Zagori through 360 Degrees

Monday 16-23 May 2022

STOP PRESS: This tour has two spare places. Please email me if you are interested or wish to be notified about future holidays here.

Zagori is a distinct area of the northern Pindos mountains in Greece close to the western city of Ioannina, the regional capital. It is a landscape of high peaks, extensive new-growth oak forest and grazed pasture. The roads are windy and slow and almost every bend seems to offer a more dramatic vista. At Zagori’s heart is the Vikos Gorge, reputedly the deepest in the world and certainly one of the most spectacular natural features I have seen anywhere in Europe.

The encircling mountains now support important populations of wolf and brown bear, yet the northern Pindos also hold some of the highest levels of biodiversity enjoyed by any European region. As an example, the Vikos-Aoos national park, on which we focus for the week, has as many plant species and more mammals than in the entire British Isles. It is to boot among the most natural river systems found on the continent.

As if that this were not enough, Zagori has a remarkable human story. Remittance payments from its historical Greek communities, who travelled and worked all over Europe and the Near East, supported the creation of some of the most striking vernacular architecture you will find anywhere in the Mediterranean. The life of the villages was also interwoven with the yearly migrations of transhumance pastoralists – the Vlachs and Sarakatsani herders – whose sheep flocks kept the slopes open and the flowers in abundance.

Now some of this has gone and Zagori has endured a long period of abandonment, which has led to forest encroachment and a period of inadvertent ‘rewilding’. Yet it has also been the focus of some of the most sympathetic eco-tourism you will find anywhere. With a total population of under 1000 people it feels like a place where nature is in charge. Our holiday is shaped to ensure we enjoy an encounter with all of Zagori’s elements: mountains, rivers, forest trails, meadows, soaring crags, eagles, orchids, insects,  butterflies, tortoises, yellow-bellied toads, leopard snakes and snakes’ head fritillaries.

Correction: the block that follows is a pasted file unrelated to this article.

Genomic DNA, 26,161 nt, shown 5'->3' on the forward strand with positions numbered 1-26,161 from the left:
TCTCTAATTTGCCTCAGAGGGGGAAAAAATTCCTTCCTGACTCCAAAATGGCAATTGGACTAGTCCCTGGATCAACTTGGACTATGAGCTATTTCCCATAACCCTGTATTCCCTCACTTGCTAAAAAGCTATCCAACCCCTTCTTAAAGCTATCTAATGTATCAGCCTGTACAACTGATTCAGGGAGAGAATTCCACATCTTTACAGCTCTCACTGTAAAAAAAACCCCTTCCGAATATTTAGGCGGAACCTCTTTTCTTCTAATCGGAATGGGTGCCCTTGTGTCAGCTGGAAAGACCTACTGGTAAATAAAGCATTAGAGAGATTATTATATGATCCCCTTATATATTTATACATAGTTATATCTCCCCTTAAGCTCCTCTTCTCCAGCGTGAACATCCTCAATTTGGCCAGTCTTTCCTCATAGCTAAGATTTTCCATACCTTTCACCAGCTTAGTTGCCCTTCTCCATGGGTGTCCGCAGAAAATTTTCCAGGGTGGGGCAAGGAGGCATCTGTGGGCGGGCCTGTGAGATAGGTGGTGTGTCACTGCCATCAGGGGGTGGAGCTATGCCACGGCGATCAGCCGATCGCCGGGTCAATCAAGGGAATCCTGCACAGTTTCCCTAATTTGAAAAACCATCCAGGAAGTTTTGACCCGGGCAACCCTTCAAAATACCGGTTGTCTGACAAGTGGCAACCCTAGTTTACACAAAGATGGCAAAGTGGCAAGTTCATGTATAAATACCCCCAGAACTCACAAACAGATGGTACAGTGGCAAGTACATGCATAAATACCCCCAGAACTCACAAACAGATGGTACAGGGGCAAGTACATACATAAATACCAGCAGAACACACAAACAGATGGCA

There are some fixtures which we make sure we include in the week: such as the cultural centre at Monodendri, the cliff-edge Paraskevi monastery; the old stone bridges near Kipi; the viewpoints of Oxyia and Beloi, which offer the defining images of this whole landscape; the glorious vernacular architecture at Dilofo (where we stay) and Papigo; the slow descent to the shrine at Vikos to see the waters pouring out of the Voidomatis springs, which are so pure and preternaturally aquamarine-blue that you could almost imagine Naiads bathing on their banks. So much of Zagori is breathtakingly beautiful and the sense of wildlife abundance can be exhilarating. If you wish to read a little more about it and the wildlife then see my blogpost here.

We also spend an entire day in and around Ioannina. It’s a busy city but set amid the most dramatic scenery on the northern shores of Lake Pamvotis. It also has several lovely museums, including Ali Pasha’s mausoleum (below left) and just a ten minute ferry ride is a small island in the lake. It is the location for several monasteries and the sixteenth century images in Philanthropiki monastery are some of the most beautiful Orthodox paintings you will see anywhere in Greece. The island is an excellent wildlife locality with a huge number of breeding great crested grebes and often the odd visiting pelican …

Another goal for our combined day of culture and nature is a visit to the ancient oracular shrine of Dodona close to Ioannina. We also have our lunch near these fifth century BC ruins, perched high above the site with spectacular views over the shrine and the encircling mountains. It seems almost a rule of the Hellenic world that these archeological sites are also great for wildlife. Dodona is full of singing nightingales and turtle doves, and the open spaces between the remaining stonework, including a rather beautifully restored open-air theatre, can be superb for flowers and butterflies.

The 360 Degree Approach

The week is co-organised and led with director of Balkan Tracks Chris Mounsey. He has lived in Greece for years, speaks Greek and is a mine of information on the culture and history of the area. I have visited Greece 20 times since the 1970s. Our joint approach to the week has been worked out over many years of sharing wildlife and its place in human culture with others. The week is intended to be a form of alfresco salon where the landscapes and life of Epirus are a stimulation for reflection, thought, debate and unending conversation, as well as laughter and great fun. We shall never be in a rush. There will be no concern whatsoever for listing. And while we are not experts in everything, we will look at everything. The aim is to pack each day with wonder so that you have the richest and most imaginative engagement with all parts, whether it is pelicans or al fresco paintings. It is not a writing trip in any sense but the approach lends itself to creative responses. If you feel inspired all the better, and impromptu readings in the evening are a routine part of the holiday.